July 27, 2002
Table of Contents
Quote of the Week
Featured Resource - JIMTOOLS.COM
Staff Article -
WRITING AN EFFECTIVE BUSINESS PLAN - PART 4
Marketing Tip of the Week
Guest Article -
THE NEW FRAUD BILL: DOES IT GO FAR ENOUGH?
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Quote of the Week
Once stretched by a new
idea, man's mind never returns to its original dimensions.
- Oliver Wendell Holmes
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WRITING AN EFFECTIVE BUSINESS PLAN
- PART 4
In previous articles we
discussed the following sections of your business plan:
We're going to finish up this series on writing an effective business plan
between this week and next. This week we discuss your products and services
and your specific plans for marketing them.
PRODUCTS AND SERVICES
This section appears to be fairly straightforward at first glance. You are
going to provide a write-up on the products and services you offer, in
detail. But you should also provide information about any significant
advantages you have with respect to each product or service.
Do you have exclusive distribution rights to your service area? If not, how
many other distributors of your products are there in your target market? If
you sell a product that thousands of other resell in your area it is not
going to be as impressive. Look for other factors that might provide
advantages. For example, are you the largest distributor and does this
distinction put you in a different pricing category that allows you to beat
If you manufacture your own product you will need to provide some product
comparison information. How do your products stack up against the industry
leaders you will have identified in your "Industry Analysis" section? What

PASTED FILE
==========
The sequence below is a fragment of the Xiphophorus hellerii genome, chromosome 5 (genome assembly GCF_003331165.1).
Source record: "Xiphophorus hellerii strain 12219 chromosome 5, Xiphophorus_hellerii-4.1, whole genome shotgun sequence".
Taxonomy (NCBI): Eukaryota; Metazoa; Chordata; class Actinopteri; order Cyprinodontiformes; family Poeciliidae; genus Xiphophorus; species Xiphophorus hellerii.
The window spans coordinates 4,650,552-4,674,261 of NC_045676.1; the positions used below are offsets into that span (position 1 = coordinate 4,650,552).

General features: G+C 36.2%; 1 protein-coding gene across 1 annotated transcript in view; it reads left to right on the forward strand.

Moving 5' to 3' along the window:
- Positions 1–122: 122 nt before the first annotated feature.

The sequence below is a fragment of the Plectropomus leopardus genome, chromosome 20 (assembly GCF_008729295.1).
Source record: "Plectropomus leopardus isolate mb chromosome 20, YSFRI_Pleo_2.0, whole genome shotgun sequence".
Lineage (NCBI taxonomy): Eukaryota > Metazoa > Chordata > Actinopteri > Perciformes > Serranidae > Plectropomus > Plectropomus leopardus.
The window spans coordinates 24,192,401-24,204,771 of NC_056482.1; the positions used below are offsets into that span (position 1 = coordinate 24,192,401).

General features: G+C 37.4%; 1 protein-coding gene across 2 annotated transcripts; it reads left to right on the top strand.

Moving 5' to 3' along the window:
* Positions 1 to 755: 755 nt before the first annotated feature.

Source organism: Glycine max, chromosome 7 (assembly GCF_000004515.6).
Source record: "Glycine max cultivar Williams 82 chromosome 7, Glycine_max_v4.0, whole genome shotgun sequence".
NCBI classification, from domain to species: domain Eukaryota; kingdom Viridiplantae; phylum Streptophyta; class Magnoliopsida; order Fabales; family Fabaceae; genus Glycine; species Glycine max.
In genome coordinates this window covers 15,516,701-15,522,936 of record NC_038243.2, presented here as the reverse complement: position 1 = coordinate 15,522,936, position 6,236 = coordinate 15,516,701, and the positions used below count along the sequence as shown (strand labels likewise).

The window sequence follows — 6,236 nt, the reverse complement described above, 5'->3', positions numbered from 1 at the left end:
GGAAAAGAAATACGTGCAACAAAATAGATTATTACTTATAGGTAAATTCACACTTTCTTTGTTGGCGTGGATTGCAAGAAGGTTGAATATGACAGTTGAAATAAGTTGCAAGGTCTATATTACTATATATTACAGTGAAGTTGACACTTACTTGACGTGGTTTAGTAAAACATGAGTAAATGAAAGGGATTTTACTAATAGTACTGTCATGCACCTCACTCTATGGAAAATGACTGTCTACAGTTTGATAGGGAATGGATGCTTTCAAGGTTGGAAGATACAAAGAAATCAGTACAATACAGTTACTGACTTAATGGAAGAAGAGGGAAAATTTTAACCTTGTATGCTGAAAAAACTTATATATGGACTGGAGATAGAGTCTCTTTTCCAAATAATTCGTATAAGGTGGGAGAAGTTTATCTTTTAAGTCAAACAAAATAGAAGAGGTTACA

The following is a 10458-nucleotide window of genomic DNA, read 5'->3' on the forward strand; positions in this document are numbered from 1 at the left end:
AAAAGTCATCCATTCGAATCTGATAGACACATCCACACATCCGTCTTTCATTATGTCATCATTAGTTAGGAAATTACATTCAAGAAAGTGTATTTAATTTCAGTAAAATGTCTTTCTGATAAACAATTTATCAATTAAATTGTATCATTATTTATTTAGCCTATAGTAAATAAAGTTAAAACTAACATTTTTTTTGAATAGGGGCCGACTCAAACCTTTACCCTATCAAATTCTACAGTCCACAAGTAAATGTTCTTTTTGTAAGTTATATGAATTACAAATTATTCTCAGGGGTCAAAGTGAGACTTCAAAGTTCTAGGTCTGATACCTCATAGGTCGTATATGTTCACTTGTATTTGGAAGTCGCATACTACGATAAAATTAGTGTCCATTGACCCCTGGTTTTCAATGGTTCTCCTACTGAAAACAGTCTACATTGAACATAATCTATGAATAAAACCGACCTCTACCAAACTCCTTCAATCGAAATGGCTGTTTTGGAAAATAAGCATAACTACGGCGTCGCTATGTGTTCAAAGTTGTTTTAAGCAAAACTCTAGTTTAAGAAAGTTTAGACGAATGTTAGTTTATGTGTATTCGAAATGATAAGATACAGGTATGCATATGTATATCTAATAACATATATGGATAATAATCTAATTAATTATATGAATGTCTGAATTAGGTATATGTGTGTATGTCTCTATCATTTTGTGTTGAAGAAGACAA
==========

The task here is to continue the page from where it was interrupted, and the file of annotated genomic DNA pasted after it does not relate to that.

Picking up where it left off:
sets your products apart? Are you aiming at a well-defined niche market that
nobody else seems to care about? If so, what makes your product appeal to
this niche market?
You will also want to address why customers need your products and the
demand for them. Do you sell brands that are highly regarded in the market
and effectively sell themselves? Do you have market information that backs
up your claims? How do customers typically use your products? Do they buy
them once and then they're out of the market or are they consumables that
the customer must buy several times per year?
Be creative in describing your products and services. Resist the urge to
simply provide canned descriptions of what you sell. Make the reader of your
business plan get excited about your products and the sales potential for
MARKETING AND SALES STRATEGY
Readers of your business plan are going to be very interested in this
section, particularly if you are a new enterprise. You can have the greatest
products on earth, but if you do not know how to market them properly, you
will fail. Venture capitalists, in particular, will probably know a lot
about what it takes to sell your products, so you want to impress them by
not only showing your knowledge of all the "normal" channels but by
presenting several unique ideas for making sales.
You will need to perform a lot of research for this section. You'll need to
know how other companies market products that are similar to yours and how
well each type of advertising works for these products. You should be able
to find this information in trade journals that deal with your industry. Use
this information as the basis for your basic marketing infrastructure and
then analyze ways you can create your own unique angles.
Just as important as advertising sources is your sales methodology. Many
companies forget about this and concentrate solely on advertising and
marketing. Sales is a process, not a one-time event. Marketing and
advertising need to feed your sales process to be most effective. Your sales
process is also the area where you can set yourself apart from your
competitors most easily. You can nail down the particulars of your sales
methodology by answering the questions in the following paragraphs.
What happens when a potential customer requests more information by mail, by
telephone, through your website, or by email? Who handles the request? How
quickly does your sales infrastructure respond? What types of materials do
you supply? What type of system do you have set up to follow up with these